Posts Tagged rag quilts
Yes, I have been foraging for flannel this past couple of weeks. Well, I haven’t quite resorted to flannel nighties yet but I have started amassing flannel sheets and fabric for my favourite thing of the moment which is making rag quilts. I found some vintage flannel on Ebay which came in some pretty little prints but, as it was in the U.S. the shipping cost more than the fabric so I’ll have to narrow my search to the U.K. and France in future.
After scrounging some more pieces of flannel from my friend Sandra – including a beautiful soft bolster cover which I couldn’t actually bear to cut up! – I set about the fairly mammoth task of cutting it all into 20cm squares which I did photograph but, as the weather is so pants here at the moment, I couldn’t get a good enough picture. However, I am sure you can imagine almost 300 20cm flannel squares cut by hand – a big thanks here to the inventor of the rotary cutter without whom it would not have been possible or at least not have been attempted.
I won’t bore you with the details of ‘how to make a rag quilt’ here as I followed an excellent tutorial which, if you want to make one, will be all the information you need. The only things I did differently was to use flannel for all three layers and use bigger squares. Also, having had a go at a rag quilt some time ago and almost ended up with a claw for a hand, I invested (very wisely) in a pair of Fiskars rag quilt snips which spring back open after every cut, have blunt ends to avoid snipping your stitches and make the job so much easier they are worth every penny. Also, I went a bit ‘maverick’ and each time I joined a row of squares I snipped the seams to about half an inch of the outside edges so that it wouldn’t seem such a daunting task once all the rows were joined.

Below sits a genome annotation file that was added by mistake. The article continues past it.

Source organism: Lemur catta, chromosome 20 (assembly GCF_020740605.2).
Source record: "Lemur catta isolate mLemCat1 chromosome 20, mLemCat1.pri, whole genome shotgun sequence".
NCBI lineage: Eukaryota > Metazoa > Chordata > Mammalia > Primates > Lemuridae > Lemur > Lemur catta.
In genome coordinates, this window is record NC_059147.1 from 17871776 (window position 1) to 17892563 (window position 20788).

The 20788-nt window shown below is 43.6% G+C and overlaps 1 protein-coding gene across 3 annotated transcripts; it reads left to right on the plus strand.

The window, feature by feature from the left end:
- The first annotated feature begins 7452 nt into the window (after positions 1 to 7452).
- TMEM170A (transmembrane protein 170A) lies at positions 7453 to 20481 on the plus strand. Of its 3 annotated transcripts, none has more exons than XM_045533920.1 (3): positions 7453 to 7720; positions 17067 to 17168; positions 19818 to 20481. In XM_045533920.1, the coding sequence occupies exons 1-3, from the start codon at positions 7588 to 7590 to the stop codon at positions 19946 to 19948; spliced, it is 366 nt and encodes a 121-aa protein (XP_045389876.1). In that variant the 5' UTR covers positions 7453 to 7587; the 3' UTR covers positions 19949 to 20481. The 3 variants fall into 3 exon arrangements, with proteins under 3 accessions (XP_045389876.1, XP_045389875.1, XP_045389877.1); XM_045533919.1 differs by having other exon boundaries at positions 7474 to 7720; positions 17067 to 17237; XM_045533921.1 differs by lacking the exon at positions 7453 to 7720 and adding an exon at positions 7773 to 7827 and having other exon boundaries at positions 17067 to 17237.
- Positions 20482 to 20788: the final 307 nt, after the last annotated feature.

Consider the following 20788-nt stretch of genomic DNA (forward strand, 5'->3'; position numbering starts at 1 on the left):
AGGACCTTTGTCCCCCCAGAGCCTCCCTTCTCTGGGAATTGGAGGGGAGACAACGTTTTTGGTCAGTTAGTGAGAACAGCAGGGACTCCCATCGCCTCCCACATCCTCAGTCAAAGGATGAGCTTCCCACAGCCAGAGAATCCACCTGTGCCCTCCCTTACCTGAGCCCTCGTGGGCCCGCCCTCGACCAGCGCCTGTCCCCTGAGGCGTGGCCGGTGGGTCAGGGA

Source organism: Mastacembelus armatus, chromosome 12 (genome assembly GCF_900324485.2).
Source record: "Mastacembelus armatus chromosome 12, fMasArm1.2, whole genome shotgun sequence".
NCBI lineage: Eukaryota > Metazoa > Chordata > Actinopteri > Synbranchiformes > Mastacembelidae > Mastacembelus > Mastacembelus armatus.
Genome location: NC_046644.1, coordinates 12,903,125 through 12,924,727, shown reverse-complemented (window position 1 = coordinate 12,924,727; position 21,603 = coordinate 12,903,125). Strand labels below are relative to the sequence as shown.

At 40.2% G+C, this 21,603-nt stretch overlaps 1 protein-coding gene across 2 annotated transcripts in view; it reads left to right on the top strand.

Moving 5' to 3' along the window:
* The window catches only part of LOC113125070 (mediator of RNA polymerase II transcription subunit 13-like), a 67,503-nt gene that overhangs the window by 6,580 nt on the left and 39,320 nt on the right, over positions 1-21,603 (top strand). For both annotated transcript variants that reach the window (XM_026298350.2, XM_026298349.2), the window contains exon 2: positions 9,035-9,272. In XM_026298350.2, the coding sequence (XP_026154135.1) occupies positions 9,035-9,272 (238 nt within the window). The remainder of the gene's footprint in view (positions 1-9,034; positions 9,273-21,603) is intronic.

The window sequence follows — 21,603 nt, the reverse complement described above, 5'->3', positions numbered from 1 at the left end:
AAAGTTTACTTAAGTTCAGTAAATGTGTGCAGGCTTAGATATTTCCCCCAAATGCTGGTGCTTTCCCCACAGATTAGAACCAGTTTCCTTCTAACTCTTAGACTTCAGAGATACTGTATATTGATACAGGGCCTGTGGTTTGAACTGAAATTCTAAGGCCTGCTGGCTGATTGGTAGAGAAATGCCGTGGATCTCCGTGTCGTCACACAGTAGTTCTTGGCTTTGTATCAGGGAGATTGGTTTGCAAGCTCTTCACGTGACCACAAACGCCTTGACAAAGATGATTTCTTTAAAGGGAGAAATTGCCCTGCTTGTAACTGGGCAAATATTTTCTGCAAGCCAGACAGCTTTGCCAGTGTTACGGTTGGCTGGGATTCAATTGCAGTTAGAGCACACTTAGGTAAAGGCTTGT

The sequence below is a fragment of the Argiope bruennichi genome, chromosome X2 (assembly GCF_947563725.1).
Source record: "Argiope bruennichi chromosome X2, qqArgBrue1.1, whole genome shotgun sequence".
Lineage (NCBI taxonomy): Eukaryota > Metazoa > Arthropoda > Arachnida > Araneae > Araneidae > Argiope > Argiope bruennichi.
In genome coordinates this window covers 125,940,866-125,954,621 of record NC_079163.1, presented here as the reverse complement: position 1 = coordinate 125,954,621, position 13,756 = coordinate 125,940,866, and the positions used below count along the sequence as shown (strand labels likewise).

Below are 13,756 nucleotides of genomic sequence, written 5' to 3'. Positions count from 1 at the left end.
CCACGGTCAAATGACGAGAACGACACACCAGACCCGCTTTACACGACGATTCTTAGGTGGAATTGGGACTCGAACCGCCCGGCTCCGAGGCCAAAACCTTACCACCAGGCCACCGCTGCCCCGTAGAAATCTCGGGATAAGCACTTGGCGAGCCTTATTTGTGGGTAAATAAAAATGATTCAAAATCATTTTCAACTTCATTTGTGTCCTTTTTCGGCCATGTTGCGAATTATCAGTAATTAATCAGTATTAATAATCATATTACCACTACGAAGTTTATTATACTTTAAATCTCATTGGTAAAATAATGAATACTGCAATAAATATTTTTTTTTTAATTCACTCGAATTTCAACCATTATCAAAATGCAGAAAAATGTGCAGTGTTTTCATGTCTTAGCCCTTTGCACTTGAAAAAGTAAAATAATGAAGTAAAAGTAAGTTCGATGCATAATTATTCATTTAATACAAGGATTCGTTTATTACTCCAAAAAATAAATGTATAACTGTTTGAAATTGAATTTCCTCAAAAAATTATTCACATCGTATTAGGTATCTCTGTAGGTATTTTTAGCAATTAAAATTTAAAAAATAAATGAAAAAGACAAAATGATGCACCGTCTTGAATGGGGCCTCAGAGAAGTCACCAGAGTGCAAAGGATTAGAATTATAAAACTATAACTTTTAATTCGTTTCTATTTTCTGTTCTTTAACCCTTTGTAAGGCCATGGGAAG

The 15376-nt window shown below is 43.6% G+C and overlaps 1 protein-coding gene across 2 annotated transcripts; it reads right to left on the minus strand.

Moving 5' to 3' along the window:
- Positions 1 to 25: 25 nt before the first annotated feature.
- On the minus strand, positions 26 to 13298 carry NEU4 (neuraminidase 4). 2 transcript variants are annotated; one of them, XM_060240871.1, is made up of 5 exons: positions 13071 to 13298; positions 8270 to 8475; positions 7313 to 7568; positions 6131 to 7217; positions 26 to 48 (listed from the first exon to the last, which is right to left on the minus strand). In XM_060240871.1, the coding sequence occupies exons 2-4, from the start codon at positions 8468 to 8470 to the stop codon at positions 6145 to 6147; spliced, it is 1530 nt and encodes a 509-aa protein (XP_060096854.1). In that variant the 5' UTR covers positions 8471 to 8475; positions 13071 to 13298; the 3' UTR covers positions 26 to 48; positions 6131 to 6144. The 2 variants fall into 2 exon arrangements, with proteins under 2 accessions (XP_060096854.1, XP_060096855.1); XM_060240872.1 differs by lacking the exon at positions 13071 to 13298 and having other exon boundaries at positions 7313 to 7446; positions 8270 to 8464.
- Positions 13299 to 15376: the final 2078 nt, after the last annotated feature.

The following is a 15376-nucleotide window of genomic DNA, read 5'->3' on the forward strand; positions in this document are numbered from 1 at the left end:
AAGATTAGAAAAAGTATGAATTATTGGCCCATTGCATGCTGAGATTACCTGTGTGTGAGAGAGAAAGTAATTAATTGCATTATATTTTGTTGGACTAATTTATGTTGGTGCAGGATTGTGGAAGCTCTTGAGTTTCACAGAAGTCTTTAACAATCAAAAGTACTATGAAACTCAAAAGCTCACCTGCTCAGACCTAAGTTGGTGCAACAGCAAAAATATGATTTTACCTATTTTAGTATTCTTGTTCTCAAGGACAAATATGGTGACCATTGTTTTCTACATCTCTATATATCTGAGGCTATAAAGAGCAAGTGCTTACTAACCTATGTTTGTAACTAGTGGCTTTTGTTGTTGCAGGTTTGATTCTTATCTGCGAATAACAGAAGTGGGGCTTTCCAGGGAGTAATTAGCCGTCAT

Here it is after one wash. I told you the weather was grim! The amount of lint that comes off these buggers is phenomenal so, not knowing where the local launderette is, or even if there is one, I put it in an old pillow case and sewed up the end and put it in my own washing machine. You are supposed to tumble dry them too, to get the seams to go ‘fluffy’, but I haven’t got one of those so, until I go and find a launderette and case the joint to see if there is a ‘guardian of the machines’ who might object to me putting such a lint-shedding object into one of her babies, I will just keep shaking it and, with a soft toothbrush, brushing those fraying seams up.
I do like the look of the soft cosy flannel and all those fluffed up seams – it looks all comfy and cuddly – but, as a bonus, the other side looks like a regular patchwork so you can always turn it over and ring the changes.
Nine days to go until my youngest’s 18th and her quilt top is ready and waiting to be sandwiched and quilted. I waited 15 days for some cotton batting to arrive from the U.S. – it’s hard to get the good stuff here – but, when it got here yesterday, I realised that it could only be quilted up to 2 inches apart and I am going for a ‘minimalist’ approach so, after all that, I have had to order some Hobbs Polydown from the U.K. which will hopefully arrive soon so that I can handquilt 25 stars and then bind it ready for the big day. It might be a teensy bit late.